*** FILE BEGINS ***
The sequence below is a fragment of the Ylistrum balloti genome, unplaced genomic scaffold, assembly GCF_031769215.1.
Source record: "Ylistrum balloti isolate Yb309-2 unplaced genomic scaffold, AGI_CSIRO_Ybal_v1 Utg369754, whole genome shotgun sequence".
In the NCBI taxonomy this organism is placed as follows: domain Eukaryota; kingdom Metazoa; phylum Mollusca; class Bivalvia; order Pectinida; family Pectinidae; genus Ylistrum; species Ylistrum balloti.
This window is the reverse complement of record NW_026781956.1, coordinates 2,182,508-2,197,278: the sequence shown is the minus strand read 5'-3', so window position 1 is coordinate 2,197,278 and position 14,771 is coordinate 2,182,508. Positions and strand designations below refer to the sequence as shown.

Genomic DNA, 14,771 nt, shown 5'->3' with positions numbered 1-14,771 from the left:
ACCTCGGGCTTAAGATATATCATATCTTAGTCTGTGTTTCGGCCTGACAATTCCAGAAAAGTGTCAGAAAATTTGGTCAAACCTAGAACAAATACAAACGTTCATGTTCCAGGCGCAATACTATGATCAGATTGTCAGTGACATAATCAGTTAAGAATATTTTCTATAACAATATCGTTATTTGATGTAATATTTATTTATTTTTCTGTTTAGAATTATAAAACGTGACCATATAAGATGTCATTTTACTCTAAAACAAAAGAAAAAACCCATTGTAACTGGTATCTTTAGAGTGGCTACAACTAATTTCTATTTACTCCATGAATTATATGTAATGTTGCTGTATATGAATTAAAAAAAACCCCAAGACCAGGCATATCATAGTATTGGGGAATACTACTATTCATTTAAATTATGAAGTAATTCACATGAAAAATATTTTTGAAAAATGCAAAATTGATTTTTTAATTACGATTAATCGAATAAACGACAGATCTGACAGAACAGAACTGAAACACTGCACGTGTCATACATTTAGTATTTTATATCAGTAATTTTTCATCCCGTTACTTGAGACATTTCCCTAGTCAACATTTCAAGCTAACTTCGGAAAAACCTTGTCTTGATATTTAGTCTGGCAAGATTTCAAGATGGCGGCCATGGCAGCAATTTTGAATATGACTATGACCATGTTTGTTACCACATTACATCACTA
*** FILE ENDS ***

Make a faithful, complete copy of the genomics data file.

The sequence below is a fragment of the Ylistrum balloti genome, unplaced genomic scaffold, assembly GCF_031769215.1.
Source record: "Ylistrum balloti isolate Yb309-2 unplaced genomic scaffold, AGI_CSIRO_Ybal_v1 Utg369754, whole genome shotgun sequence".
In the NCBI taxonomy this organism is placed as follows: domain Eukaryota; kingdom Metazoa; phylum Mollusca; class Bivalvia; order Pectinida; family Pectinidae; genus Ylistrum; species Ylistrum balloti.
This window is the reverse complement of record NW_026781956.1, coordinates 2,182,508-2,197,278: the sequence shown is the minus strand read 5'-3', so window position 1 is coordinate 2,197,278 and position 14,771 is coordinate 2,182,508. Positions and strand designations below refer to the sequence as shown.

Genomic DNA, 14,771 nt, shown 5'->3' with positions numbered 1-14,771 from the left:
ACCTCGGGCTTAAGATATATCATATCTTAGTCTGTGTTTCGGCCTGACAATTCCAGAAAAGTGTCAGAAAATTTGGTCAAACCTAGAACAAATACAAACGTTCATGTTCCAGGCGCAATACTATGATCAGATTGTCAGTGACATAATCAGTTAAGAATATTTTCTATAACAATATCGTTATTTGATGTAATATTTATTTATTTTTCTGTTTAGAATTATAAAACGTGACCATATAAGATGTCATTTTACTCTAAAACAAAAGAAAAAACCCATTGTAACTGGTATCTTTAGAGTGGCTACAACTAATTTCTATTTACTCCATGAATTATATGTAATGTTGCTGTATATGAATTAAAAAAAACCCCAAGACCAGGCATATCATAGTATTGGGGAATACTACTATTCATTTAAATTATGAAGTAATTCACATGAAAAATATTTTTGAAAAATGCAAAATTGATTTTTTAATTACGATTAATCGAATAAACGACAGATCTGACAGAACAGAACTGAAACACTGCACGTGTCATACATTTAGTATTTTATATCAGTAATTTTTCATCCCGTTACTTGAGACATTTCCCTAGTCAACATTTCAAGCTAACTTCGGAAAAACCTTGTCTTGATATTTAGTCTGGCAAGATTTCAAGATGGCGGCCATGGCAGCAATTTTGAATATGACTATGACCATGTTTGTTACCACATTACATCACTA